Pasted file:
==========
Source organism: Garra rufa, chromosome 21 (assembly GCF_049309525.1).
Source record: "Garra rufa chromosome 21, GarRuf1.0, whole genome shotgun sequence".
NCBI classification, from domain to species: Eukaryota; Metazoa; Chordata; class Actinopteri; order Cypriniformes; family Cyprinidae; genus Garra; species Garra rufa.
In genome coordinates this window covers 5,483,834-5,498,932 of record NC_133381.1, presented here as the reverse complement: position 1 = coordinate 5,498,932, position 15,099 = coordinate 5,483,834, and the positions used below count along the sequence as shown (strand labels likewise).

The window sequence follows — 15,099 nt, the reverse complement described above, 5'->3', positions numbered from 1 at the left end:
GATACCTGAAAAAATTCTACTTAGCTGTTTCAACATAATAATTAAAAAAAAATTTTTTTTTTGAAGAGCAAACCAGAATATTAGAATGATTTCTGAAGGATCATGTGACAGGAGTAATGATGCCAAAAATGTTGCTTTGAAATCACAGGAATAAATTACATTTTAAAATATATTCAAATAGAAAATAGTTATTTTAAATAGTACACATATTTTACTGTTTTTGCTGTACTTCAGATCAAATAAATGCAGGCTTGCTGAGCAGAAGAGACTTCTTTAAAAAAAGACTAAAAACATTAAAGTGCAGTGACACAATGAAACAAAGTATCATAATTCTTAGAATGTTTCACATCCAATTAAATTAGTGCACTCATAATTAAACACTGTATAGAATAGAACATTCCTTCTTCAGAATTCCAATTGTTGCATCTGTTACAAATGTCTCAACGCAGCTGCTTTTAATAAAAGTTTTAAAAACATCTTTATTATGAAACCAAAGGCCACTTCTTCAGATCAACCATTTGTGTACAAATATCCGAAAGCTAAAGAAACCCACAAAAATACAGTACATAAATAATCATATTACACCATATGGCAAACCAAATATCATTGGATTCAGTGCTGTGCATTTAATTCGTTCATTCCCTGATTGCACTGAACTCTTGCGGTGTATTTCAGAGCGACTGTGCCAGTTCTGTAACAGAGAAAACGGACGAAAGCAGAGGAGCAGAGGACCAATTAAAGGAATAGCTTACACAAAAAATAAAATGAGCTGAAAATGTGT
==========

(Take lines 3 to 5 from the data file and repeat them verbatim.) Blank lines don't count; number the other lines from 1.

NCBI classification, from domain to species: Eukaryota; Metazoa; Chordata; class Actinopteri; order Cypriniformes; family Cyprinidae; genus Garra; species Garra rufa.
In genome coordinates this window covers 5,483,834-5,498,932 of record NC_133381.1, presented here as the reverse complement: position 1 = coordinate 5,498,932, position 15,099 = coordinate 5,483,834, and the positions used below count along the sequence as shown (strand labels likewise).

The window sequence follows — 15,099 nt, the reverse complement described above, 5'->3', positions numbered from 1 at the left end: